The industry is dominated by companies that sometimes exploit the financial vulnerability and personal frustrations of parents, often leaving both parents worse off. Their practices are divisive and profoundly anti-family. These practices can financially and emotionally devastate mothers and fathers, worsen already fragile family relationships, increase the risk of domestic violence, strip away income and financial good standing, subject non-custodial parents to fraudulent collection efforts, and undermine the credibility of legitimate child support enforcement efforts. These practices are not permitted to be used by state child support programs or private attorneys, and would be illegal if used by consumer debt collection companies. According to a March 2002 U.S. General Accounting Office report...the private companies have not demonstrated that they do any better on collecting support than state child support agencies. As a result of significant state improvements over the last few years, states have a higher collection rate than the private collection companies nationwide. The GAO found that the main edge held by private companies in enforcing support is that the companies pressure relatives to pay the support owed by non-custodial parents, and use collection tactics that are prohibited to state child support agencies, private attorneys, and private collection agencies that pursue consumer debt... The growth of this unregulated industry undercuts basic social policies promoted by the public child support program, and threatens to unravel major reforms underway within the program--including improving performance and interstate coordination, reorienting the program from welfare cost recovery to family support, implementing realistic strategies to deal with debt, helping parents participate in the formal economy, and helping parents stay connected to their children. Several media stories have highlighted the abusive and deceptive practices used by some of the private collection companies over the years, including Time Magazine, Smart Money Magazine, Children"s Voice, New York Times, New York Daily News, Washington Post, Chicago Tribune, Cleveland Plain Dealer, Gannett News Service, CNN, Fox News, Minnesota Public Radio"s Marketplace, and CBS Market Watch.Read our first excerpts from CLASP's report here and here or the full report here. To join our campaign, click here.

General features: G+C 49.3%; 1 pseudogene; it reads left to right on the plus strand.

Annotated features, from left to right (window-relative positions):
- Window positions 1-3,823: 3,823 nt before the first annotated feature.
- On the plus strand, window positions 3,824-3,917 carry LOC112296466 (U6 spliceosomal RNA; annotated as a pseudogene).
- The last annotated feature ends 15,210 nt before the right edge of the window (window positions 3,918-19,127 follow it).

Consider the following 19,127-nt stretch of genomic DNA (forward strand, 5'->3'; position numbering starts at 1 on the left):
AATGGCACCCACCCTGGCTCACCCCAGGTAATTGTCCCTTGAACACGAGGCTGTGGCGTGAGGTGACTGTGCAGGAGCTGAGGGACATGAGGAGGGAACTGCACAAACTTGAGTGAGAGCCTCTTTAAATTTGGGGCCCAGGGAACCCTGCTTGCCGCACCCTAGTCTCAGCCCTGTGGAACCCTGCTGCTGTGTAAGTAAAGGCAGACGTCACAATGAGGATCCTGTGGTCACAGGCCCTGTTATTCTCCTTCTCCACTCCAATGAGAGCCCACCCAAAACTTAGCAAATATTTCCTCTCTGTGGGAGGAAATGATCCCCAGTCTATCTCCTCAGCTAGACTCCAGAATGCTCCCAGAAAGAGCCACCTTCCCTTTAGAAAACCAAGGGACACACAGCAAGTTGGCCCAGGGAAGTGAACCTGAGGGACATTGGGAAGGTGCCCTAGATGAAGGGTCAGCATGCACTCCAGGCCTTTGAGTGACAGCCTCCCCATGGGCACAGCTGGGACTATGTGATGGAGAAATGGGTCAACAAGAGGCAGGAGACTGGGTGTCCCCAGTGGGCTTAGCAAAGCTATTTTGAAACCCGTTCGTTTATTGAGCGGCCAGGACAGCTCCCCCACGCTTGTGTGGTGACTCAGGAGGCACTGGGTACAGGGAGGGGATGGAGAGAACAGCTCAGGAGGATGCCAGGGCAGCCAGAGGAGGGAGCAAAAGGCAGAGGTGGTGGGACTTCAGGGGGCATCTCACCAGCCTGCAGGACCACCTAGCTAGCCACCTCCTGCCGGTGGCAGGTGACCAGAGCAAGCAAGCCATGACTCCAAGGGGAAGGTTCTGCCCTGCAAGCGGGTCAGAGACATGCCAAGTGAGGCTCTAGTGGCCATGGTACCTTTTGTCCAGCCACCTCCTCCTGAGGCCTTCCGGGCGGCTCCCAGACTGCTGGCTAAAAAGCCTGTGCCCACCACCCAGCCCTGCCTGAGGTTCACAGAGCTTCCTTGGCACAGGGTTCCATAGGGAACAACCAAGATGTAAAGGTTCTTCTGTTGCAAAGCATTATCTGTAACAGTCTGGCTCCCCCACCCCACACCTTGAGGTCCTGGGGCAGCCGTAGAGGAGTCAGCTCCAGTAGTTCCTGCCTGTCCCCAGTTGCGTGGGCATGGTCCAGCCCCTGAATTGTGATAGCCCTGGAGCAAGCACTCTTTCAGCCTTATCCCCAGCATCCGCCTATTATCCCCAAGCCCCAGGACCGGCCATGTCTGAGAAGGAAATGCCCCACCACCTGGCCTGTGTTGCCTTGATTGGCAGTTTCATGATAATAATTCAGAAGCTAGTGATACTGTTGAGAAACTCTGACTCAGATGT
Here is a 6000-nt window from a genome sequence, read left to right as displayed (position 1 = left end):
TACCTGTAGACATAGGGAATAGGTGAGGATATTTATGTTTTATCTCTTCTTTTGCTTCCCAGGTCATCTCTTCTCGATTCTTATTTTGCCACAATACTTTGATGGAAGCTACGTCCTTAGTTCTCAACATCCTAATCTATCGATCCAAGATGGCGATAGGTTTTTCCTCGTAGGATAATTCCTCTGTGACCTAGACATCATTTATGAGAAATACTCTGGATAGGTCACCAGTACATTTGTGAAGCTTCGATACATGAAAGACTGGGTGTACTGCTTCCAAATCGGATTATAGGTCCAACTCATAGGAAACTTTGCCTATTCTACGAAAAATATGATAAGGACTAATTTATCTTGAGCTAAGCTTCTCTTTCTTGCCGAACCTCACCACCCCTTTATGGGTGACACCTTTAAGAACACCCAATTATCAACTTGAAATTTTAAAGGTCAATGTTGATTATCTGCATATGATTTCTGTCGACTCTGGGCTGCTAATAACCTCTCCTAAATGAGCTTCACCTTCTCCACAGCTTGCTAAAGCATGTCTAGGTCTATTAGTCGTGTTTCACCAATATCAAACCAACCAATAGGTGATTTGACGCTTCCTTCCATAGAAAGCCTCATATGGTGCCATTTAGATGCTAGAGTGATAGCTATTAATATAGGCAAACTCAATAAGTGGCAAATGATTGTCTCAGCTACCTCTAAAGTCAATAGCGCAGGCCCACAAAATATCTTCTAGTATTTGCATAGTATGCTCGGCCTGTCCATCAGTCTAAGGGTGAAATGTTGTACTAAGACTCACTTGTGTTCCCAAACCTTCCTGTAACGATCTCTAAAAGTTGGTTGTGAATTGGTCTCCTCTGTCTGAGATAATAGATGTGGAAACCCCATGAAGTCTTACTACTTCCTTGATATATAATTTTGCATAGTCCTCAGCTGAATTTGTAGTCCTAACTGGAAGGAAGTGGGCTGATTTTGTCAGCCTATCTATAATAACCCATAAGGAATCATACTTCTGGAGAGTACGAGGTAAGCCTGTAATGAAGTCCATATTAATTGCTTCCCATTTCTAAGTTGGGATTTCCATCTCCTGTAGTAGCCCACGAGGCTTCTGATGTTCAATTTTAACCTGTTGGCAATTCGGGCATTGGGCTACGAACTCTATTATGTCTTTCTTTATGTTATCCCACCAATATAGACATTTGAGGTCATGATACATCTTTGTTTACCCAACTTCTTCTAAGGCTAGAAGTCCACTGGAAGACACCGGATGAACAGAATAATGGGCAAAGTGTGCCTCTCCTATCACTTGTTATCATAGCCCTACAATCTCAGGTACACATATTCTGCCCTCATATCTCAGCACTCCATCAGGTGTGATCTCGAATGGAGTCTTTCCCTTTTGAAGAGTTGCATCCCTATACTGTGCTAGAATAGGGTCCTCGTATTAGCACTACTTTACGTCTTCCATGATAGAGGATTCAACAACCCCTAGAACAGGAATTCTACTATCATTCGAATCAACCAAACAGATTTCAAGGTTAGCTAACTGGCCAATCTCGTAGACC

CLASP: Private Child Support Collectors 'Exploit the Financial Vulnerability of Parents, Often Leaving Both Parents Worse Off'
"The company continues to harass the parent even when non-custodial parents say they do not owe the money, and provide documentation (such as a zero-balance account statement from the state child support agency, adoption papers, or cancelled checks). "Even though the company knows they do not owe the money, it continues to pursue them, and will not respond to calls or letters." The Center for Law and Social Policy (CLASP) is a national nonprofit that works to improve the lives of low-income people. CLASP"s mission is to improve the economic security, educational and workforce prospects, and family stability of low-income parents, children, and youth and to secure equal justice for all. CLASP Senior Staff Attorney Vicki Turetsky recently issued a devastating critique of private child support collection companies, such as Jim Durham's National Child Support Center, which is featured in Lifetime's Deadbeat Dads. Fathers & Families led a successful campaign to drive the Show off of Fox last year, and has protested Lifetime's plans to air it. According to Turetsky's report Private Child Support Collection Companies: